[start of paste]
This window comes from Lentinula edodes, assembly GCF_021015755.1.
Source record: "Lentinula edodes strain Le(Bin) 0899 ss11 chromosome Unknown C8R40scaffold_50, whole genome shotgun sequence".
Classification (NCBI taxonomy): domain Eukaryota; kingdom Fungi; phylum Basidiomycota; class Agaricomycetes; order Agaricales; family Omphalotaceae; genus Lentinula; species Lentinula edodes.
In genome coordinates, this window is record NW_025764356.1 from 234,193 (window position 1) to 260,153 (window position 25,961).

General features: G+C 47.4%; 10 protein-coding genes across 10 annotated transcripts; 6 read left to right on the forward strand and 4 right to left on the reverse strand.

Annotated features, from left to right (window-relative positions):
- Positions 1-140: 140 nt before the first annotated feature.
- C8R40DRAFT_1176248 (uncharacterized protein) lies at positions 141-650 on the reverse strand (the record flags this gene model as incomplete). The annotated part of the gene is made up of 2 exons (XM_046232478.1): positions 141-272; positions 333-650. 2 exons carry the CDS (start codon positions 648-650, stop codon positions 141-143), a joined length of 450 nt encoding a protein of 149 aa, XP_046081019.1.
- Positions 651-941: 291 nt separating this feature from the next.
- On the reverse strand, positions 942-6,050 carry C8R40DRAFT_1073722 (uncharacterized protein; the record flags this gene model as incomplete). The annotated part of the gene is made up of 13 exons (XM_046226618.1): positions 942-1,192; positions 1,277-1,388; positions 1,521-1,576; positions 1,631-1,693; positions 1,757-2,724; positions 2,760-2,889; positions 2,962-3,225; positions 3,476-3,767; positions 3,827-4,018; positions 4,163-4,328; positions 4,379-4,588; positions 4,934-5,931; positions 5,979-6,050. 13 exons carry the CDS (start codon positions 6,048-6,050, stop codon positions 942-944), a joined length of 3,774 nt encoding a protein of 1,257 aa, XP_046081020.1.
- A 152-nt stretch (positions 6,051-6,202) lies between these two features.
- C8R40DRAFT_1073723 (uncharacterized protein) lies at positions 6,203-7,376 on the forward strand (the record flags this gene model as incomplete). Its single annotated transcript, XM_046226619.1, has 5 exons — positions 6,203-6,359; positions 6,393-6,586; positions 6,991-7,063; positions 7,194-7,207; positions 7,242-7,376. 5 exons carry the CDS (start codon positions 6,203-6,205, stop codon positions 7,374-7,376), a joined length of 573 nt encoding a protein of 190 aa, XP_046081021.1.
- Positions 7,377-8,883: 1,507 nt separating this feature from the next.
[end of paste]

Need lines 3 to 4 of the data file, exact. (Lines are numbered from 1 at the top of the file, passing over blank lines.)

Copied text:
Classification (NCBI taxonomy): domain Eukaryota; kingdom Fungi; phylum Basidiomycota; class Agaricomycetes; order Agaricales; family Omphalotaceae; genus Lentinula; species Lentinula edodes.
In genome coordinates, this window is record NW_025764356.1 from 234,193 (window position 1) to 260,153 (window position 25,961).